Barnett said: "As a quality manager at Boeing, you’re the last line of defense before a defect makes it out to the flying public. And I haven’t seen a plane out of Charleston yet that I’d put my name on saying it’s safe and airworthy."

But wait there's more: another issue popped up right after the 2nd 737 MAX crash: customers were finding random objects in new planes.

The North Charleston plant called a meeting to discuss the issue, where a Senior Manager urged the team to check more carefully, stating: “The company is going through a very difficult time right now.”

Employees are supposed to clean the aircraft as they manufacture it so they don’t contaminate the planes with shavings, tools, parts or other debris. But it has still been a problem in SC. Brad Zaback, the head of the 787 program, reminded the North Charleston staff in an email this month that debris “can potentially have serious safety consequences when left unchecked.”

Customers like the Air Force have also been turned off by the manufacturing sloppiness. In March, they stopped deliveries of the KC-46 tanker after finding a wrench, bolts and trash inside new planes.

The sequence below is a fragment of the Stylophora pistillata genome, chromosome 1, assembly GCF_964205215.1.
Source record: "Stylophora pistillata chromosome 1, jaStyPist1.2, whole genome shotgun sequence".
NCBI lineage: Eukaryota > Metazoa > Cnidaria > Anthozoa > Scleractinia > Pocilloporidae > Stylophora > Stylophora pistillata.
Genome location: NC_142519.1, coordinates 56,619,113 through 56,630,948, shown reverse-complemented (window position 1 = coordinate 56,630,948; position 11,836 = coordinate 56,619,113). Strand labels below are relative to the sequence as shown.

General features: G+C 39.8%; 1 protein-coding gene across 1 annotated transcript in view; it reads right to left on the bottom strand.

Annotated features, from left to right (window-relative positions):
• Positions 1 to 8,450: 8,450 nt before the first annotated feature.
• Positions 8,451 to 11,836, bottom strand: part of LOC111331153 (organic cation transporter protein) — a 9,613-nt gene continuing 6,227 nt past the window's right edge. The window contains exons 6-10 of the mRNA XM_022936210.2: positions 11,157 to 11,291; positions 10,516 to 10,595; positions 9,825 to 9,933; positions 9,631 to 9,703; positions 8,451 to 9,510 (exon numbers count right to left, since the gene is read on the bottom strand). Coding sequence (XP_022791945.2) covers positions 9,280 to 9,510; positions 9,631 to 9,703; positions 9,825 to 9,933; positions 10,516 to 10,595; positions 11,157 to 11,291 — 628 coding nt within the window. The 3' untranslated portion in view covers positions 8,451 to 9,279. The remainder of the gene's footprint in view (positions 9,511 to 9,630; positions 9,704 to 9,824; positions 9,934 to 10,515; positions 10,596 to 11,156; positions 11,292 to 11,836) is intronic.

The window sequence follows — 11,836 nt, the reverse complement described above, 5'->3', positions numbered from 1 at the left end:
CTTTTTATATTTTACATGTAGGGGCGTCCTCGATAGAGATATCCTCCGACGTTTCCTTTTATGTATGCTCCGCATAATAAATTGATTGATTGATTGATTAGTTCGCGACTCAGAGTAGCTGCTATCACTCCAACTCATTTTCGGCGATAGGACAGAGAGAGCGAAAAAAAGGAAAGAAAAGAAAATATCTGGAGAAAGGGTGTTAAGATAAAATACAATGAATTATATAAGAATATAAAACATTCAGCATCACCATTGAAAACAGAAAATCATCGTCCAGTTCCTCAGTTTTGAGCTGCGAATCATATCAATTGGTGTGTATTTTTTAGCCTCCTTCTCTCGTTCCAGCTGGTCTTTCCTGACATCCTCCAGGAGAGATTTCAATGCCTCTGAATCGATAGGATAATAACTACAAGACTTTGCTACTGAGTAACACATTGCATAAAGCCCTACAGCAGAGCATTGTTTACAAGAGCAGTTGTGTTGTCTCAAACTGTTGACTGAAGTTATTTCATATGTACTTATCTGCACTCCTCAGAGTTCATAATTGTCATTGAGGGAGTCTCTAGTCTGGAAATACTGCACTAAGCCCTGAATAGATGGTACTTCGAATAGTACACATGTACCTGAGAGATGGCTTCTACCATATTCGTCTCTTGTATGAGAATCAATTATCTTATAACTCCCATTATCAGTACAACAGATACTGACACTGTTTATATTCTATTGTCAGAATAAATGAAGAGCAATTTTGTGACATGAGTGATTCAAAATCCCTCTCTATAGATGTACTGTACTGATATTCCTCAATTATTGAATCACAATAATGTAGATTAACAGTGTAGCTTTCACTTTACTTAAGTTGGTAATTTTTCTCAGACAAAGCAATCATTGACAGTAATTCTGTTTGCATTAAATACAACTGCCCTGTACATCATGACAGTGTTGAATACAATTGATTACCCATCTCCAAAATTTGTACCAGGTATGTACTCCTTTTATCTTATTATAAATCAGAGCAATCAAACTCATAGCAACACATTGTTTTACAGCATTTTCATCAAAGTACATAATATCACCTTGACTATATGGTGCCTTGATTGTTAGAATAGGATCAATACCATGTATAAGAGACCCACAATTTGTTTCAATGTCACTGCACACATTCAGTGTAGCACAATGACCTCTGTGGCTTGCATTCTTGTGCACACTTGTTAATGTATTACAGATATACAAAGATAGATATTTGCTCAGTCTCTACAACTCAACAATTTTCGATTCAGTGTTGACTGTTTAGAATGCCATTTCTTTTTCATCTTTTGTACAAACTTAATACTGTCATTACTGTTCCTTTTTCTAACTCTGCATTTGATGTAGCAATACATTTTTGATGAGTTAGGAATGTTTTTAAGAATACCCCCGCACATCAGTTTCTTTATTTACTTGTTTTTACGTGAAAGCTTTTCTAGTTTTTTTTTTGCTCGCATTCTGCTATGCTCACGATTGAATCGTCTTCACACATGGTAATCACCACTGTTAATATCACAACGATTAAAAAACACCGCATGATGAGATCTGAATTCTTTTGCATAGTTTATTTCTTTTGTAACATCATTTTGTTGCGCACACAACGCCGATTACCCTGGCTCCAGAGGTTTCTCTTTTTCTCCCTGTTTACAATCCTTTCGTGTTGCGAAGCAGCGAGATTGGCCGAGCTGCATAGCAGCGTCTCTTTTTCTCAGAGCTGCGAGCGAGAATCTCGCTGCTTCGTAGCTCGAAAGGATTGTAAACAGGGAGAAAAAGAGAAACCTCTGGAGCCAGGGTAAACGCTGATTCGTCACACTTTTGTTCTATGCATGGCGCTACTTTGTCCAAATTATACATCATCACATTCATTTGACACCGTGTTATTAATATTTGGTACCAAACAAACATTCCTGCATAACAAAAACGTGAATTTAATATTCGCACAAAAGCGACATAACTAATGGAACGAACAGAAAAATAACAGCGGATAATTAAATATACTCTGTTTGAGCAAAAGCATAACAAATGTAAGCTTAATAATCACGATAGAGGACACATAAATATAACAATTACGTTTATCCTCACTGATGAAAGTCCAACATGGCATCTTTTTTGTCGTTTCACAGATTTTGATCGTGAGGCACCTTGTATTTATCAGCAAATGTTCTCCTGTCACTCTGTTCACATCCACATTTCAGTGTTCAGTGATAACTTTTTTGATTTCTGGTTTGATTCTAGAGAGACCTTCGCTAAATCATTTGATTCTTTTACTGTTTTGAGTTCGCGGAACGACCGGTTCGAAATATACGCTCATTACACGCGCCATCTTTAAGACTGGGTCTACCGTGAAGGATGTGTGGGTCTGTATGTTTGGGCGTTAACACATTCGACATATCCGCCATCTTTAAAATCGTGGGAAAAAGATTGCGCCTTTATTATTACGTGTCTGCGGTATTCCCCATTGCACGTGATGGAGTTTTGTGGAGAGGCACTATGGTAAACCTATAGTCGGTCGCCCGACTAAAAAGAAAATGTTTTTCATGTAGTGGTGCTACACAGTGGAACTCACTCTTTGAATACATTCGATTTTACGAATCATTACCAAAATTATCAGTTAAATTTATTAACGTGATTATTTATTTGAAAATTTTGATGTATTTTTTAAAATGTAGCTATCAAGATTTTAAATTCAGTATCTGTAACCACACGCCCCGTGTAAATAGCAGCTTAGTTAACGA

Will Roper, an assistant secretary of the Air Force, said: “To say it bluntly, this is unacceptable. Our flight lines are spotless. Our depots are spotless, because debris translates into a safety issue.”

Workers at the SC plant said debris is a continual issue.

Rich Mester, a former technician who reviewed planes before delivery said: “I’ve found tubes of sealant, nuts, stuff from the build process. They’re supposed to have been inspected for this stuff, and it still makes it out to us.” Mester has been fired and a claim on his behalf was filed with the National Labor Relations Board.

He continued: "Employees have found a ladder and a string of lights left inside the tails of planes, near the gears of the horizontal stabilizer. It could have locked up the gears.”

Dan Ormson, who worked for American Airlines said he used to "regularly" find debris when inspecting Dreamliners. The debris included loose objects touching electrical wiring, rags near the landing gear and once finding a piece of bubble wrap near the pedal the co-pilot uses to control the plane’s direction. He also once saw that a bolt was loose inside one of the engines, which could have caused it to malfunction.

Another Dreamliner built for American Airlines suffered a flood in the cabin so bad that ceiling panels, seats and electronics had to be replaced.

One current technician at the plant recently found chewing gum holding together a door’s trim. He said: “It was not a safety issue, but it’s not what you want to present to a customer.” Several former Boeing employees also told the NYT that managers pushed quality inspectors to stop recording defects.

Cynthia Kitchens, a former quality manager, said: “It was intimidation. Every time I started finding stuff, I was harassed.”

Mester concluded: "They’re trying to shorten the time of manufacturing. But are you willing to sacrifice the safety of our product to maximize profit?"

You can read more troubling details in the extended NYT report here.